Posts Tagged ‘Governor Cuomo’

Service of Symbols III

Thursday, May 14th, 2020

1918 pandemic. Photo: designyoutrust.com

I wrote about religious and tourist symbols in 2011 and 2013 respectively. Some symbols, like the heart, dove, and owl that represent love, peace and intelligence, achieve their associations naturally. For 12 years I wore a school uniform–another form of symbol. We were asked to behave when out and about in NYC because we represented the school.

Masks in spring 2020 inadvertently have come to represent a range of things well beyond what the Center for Disease Control [CDC] attributes to them such as respect of the medical community that’s limping from overwork. It’s also a sign of cooperation with the effort to arrest a pandemic that is faced by the nation in some places more than in others.

1918 pandemic Photo: pinterest.com

Dr. Anthony Fauci told the Senate hearing on May 12 that “the mask should be a very regular part of preventing the spread of infection.” Note: He did not say “it’s more important in New York than in Oklahoma or North Dakota.”

The same day, at his daily news conference, New York Governor Cuomo said the mask means: “I respect you, your health, your privacy. And out of respect for you I wear this mask. This mask says I respect the nurses and doctors who killed themselves through this virus to cure people. I don’t cause more stress on nurses and doctors. I respect essential workers who drive the bus, train, deliver the food and keep lights on so I can stay home and safe. So I respect others.  The masks represent community unity.”

The CDC wrote on the nuts and bolts of mask use during this pandemic:

1918 pandemic Photo: tampabay.com

“In light of new data about how COVID-19 spreads, along with evidence of widespread COVID-19 illness in communities across the country, CDC recommends that people wear a cloth face covering to cover their nose and mouth in the community setting. This is an additional public health measure people should take to reduce the spread of COVID-19 in addition to (not instead of) social distancing, frequent hand cleaning and other everyday preventive actions. A cloth face covering is not intended to protect the wearer, but may prevent the spread of virus from the wearer to others. This would be especially important in the event that someone is infected but does not have symptoms. A cloth face covering should be worn whenever people must go into public settings (grocery stores, for example). Medical masks and N-95 respirators are reserved for healthcare workers and other first responders, as recommended by current CDC guidance.”

I am surprised by how many people in NYC wear masks. We’re a maverick bunch. Most don’t like to be told what to do–for example we jaywalk and cross against the light much of the time. An incentive is that most stores won’t let people inside without a face covering. Only in a potentially crowded situation are New Yorkers asked to wear a mask which may be why some still don’t wear them walking in the street.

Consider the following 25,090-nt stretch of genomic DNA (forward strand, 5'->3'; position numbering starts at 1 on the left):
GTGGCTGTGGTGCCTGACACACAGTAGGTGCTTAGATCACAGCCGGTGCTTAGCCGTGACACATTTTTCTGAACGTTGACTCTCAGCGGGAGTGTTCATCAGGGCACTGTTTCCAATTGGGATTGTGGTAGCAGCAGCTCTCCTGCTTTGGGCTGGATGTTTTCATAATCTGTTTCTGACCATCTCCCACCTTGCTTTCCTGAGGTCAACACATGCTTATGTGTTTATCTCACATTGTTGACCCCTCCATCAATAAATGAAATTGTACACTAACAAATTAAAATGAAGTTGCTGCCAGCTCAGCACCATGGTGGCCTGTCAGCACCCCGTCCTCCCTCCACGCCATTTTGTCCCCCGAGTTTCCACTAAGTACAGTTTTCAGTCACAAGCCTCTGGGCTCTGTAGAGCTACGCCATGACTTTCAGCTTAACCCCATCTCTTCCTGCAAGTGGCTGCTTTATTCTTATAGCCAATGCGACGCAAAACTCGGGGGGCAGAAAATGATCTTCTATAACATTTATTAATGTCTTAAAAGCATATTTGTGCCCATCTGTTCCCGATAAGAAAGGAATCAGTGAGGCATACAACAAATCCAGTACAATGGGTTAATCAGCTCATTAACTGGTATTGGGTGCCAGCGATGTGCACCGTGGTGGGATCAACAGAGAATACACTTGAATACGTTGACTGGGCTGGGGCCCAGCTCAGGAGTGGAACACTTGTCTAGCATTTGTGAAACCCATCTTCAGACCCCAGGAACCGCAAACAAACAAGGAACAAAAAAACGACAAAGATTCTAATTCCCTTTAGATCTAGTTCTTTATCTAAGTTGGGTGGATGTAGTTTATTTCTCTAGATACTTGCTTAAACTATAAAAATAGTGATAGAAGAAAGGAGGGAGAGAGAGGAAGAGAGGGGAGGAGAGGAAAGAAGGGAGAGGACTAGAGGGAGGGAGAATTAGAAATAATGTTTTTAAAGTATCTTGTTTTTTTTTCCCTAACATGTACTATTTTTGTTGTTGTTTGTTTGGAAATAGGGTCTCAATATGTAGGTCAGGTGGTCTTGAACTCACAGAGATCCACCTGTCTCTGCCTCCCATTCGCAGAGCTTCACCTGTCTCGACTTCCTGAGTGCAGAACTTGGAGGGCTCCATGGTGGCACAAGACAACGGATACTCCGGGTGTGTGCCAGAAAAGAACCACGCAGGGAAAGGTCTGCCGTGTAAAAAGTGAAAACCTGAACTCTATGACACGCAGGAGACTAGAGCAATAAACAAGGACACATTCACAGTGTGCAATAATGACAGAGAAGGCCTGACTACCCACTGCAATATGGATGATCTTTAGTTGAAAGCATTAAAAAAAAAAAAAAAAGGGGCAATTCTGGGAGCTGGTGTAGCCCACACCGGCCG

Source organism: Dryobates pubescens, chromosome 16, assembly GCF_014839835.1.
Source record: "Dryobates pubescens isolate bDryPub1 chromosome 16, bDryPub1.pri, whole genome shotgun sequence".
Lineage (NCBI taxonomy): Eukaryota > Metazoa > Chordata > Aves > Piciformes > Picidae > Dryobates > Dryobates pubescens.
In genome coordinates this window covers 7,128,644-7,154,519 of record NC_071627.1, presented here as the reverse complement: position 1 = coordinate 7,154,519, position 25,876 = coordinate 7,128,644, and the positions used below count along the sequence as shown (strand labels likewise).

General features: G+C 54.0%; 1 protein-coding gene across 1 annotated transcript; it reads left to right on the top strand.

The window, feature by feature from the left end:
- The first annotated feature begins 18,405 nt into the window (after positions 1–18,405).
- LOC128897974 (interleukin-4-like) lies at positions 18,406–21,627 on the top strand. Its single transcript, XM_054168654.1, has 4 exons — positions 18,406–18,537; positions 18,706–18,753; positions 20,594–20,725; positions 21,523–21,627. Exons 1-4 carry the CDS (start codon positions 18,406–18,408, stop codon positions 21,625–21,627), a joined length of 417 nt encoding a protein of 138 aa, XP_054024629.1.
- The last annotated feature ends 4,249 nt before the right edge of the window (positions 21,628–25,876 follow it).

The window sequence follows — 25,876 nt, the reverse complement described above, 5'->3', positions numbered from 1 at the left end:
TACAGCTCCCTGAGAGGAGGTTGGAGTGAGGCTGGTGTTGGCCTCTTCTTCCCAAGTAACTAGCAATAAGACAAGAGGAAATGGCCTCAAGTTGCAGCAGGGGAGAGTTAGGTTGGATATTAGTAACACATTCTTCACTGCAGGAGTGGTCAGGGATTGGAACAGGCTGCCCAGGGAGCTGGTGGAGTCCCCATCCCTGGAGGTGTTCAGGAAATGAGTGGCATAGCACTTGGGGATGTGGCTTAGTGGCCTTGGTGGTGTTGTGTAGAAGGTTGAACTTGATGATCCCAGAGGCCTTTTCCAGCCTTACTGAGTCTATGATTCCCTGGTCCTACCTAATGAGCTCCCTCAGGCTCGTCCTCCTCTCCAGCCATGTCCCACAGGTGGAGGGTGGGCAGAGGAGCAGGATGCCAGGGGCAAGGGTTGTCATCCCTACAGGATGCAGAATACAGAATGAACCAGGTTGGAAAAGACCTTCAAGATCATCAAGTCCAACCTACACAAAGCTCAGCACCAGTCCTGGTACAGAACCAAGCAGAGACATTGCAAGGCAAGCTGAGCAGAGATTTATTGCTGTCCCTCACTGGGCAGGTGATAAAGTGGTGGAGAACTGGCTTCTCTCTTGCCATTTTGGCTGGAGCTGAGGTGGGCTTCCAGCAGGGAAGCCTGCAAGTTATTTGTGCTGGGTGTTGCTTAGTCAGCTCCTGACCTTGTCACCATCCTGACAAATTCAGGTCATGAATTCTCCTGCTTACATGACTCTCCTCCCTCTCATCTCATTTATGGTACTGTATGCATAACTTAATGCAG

Is the converse true: Does not wearing a mask symbolize indifference and disrespect in addition to creating potential danger of spreading a deadly virus? Do you say anything to people who don’t wear one? Do you think wearing a mask–or not–has taken on political significance?

Photo: sciencealert.com

Service of Competition Taking a Back Seat

Monday, May 4th, 2020

Photo: cdc.org

Competition is the lifeblood of American business. We’re capitalists: It’s in our DNA. It may explain our addiction to professional sports. According to one survey six in 10 Americans identify themselves as fans.

However, under unusual circumstances such as this pandemic we need to put aside the traits that spell success in a free market system.

The other week on Face the Nation Margaret Brennan asked Scott Gotlieb, MD if we or the Chinese will be first to discover a coronavirus vaccine. I’m as chauvinistic as the next person but if it works, I don’t care who comes in first. Currently Oxford University, in partnership with AstraZeneca, has its medical focus turned to a promising front-runner vaccine–let’s hope they are on to something.

Yesterday New York Governor Cuomo announced a coalition of states to help prevent price-gouging and increase market power. According to NBC, “Connecticut, Delaware, Massachusetts, New Jersey, New York, Pennsylvania and Rhode Island are launching a regional purchasing consortium to jointly get items including personal protective equipment, tests, ventilators and other medical equipment.”  They are not all Democrats–the Governor of Massachusetts is a Republican.

We’re Americans. Coronovirus is an equal opportunity disease.

Photo: redskinswire.usa.com

And even though the country is more divided by politics now than in my memory it’s a good time for both sides in the rest of the country to follow the lead of the Northeast purchasing consortium and to desist from throwing down their gauntlets. It’s not the time for Democrats to point fingers and place blame nor for Republicans to recommend withholding funding from states that have sanctuary cities, larger numbers of coronavirus cases or that generally vote blue.

There’s danger in politicizing what science has proved to help mitigate the virus’s spread such as wearing masks, maintaining social distancing and sheltering at home. And if we follow these cautions it doesn’t mean we hope for a crash because it would reflect poorly on the administration.

Remdesivir shows promise of helping Covid-19 patients recover faster by four to five days.  In addition to a hasty vaccine discovery aren’t we all rooting for successful trials of drugs like this? Don’t we need each other to get out of this rocky boat?

Photo: thehill.com

 

 

Get This Blog Emailed to You:
Enter your Email


Preview | Powered by FeedBlitz

Clicky Web Analytics